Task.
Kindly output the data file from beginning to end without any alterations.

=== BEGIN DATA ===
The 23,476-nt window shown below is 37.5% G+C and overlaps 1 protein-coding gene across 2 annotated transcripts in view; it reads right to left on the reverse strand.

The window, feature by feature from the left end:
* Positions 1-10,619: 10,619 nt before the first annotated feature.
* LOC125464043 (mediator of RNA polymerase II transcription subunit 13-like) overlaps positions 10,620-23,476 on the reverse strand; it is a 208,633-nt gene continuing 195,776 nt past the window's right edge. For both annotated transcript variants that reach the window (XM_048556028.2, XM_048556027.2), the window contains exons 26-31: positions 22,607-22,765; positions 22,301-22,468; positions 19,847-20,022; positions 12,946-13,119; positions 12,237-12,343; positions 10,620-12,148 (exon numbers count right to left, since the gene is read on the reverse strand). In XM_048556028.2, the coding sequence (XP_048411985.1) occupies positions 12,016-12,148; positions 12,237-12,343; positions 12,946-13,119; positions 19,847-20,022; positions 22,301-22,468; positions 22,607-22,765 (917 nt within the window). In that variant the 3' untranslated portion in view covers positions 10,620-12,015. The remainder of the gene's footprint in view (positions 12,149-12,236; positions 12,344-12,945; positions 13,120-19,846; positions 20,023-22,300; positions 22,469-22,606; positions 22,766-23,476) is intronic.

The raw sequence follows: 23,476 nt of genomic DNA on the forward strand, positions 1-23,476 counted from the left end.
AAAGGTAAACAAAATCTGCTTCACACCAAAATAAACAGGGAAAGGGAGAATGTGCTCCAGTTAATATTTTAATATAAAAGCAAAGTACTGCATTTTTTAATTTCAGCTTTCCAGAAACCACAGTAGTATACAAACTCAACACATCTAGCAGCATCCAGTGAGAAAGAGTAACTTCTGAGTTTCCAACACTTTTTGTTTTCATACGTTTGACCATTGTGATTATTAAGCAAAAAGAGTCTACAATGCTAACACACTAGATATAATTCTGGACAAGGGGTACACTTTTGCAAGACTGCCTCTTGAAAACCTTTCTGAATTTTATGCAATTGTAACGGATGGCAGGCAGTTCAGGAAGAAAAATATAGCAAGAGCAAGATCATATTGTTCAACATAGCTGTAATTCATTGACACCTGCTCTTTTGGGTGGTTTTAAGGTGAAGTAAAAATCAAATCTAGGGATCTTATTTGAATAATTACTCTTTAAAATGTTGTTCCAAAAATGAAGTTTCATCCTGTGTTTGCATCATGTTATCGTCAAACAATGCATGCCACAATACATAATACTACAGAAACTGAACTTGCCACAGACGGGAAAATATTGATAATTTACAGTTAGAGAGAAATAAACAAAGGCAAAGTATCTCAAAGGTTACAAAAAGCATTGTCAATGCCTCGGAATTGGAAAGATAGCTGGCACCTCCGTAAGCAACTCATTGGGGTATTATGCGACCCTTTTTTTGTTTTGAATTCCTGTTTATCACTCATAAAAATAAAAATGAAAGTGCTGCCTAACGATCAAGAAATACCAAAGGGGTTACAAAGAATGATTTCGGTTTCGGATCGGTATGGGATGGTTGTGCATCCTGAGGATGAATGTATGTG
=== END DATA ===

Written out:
The 23,476-nt window shown below is 37.5% G+C and overlaps 1 protein-coding gene across 2 annotated transcripts in view; it reads right to left on the reverse strand.

The window, feature by feature from the left end:
* Positions 1-10,619: 10,619 nt before the first annotated feature.
* LOC125464043 (mediator of RNA polymerase II transcription subunit 13-like) overlaps positions 10,620-23,476 on the reverse strand; it is a 208,633-nt gene continuing 195,776 nt past the window's right edge. For both annotated transcript variants that reach the window (XM_048556028.2, XM_048556027.2), the window contains exons 26-31: positions 22,607-22,765; positions 22,301-22,468; positions 19,847-20,022; positions 12,946-13,119; positions 12,237-12,343; positions 10,620-12,148 (exon numbers count right to left, since the gene is read on the reverse strand). In XM_048556028.2, the coding sequence (XP_048411985.1) occupies positions 12,016-12,148; positions 12,237-12,343; positions 12,946-13,119; positions 19,847-20,022; positions 22,301-22,468; positions 22,607-22,765 (917 nt within the window). In that variant the 3' untranslated portion in view covers positions 10,620-12,015. The remainder of the gene's footprint in view (positions 12,149-12,236; positions 12,344-12,945; positions 13,120-19,846; positions 20,023-22,300; positions 22,469-22,606; positions 22,766-23,476) is intronic.

The raw sequence follows: 23,476 nt of genomic DNA on the forward strand, positions 1-23,476 counted from the left end.
AAAGGTAAACAAAATCTGCTTCACACCAAAATAAACAGGGAAAGGGAGAATGTGCTCCAGTTAATATTTTAATATAAAAGCAAAGTACTGCATTTTTTAATTTCAGCTTTCCAGAAACCACAGTAGTATACAAACTCAACACATCTAGCAGCATCCAGTGAGAAAGAGTAACTTCTGAGTTTCCAACACTTTTTGTTTTCATACGTTTGACCATTGTGATTATTAAGCAAAAAGAGTCTACAATGCTAACACACTAGATATAATTCTGGACAAGGGGTACACTTTTGCAAGACTGCCTCTTGAAAACCTTTCTGAATTTTATGCAATTGTAACGGATGGCAGGCAGTTCAGGAAGAAAAATATAGCAAGAGCAAGATCATATTGTTCAACATAGCTGTAATTCATTGACACCTGCTCTTTTGGGTGGTTTTAAGGTGAAGTAAAAATCAAATCTAGGGATCTTATTTGAATAATTACTCTTTAAAATGTTGTTCCAAAAATGAAGTTTCATCCTGTGTTTGCATCATGTTATCGTCAAACAATGCATGCCACAATACATAATACTACAGAAACTGAACTTGCCACAGACGGGAAAATATTGATAATTTACAGTTAGAGAGAAATAAACAAAGGCAAAGTATCTCAAAGGTTACAAAAAGCATTGTCAATGCCTCGGAATTGGAAAGATAGCTGGCACCTCCGTAAGCAACTCATTGGGGTATTATGCGACCCTTTTTTTGTTTTGAATTCCTGTTTATCACTCATAAAAATAAAAATGAAAGTGCTGCCTAACGATCAAGAAATACCAAAGGGGTTACAAAGAATGATTTCGGTTTCGGATCGGTATGGGATGGTTGTGCATCCTGAGGATGAATGTATGTG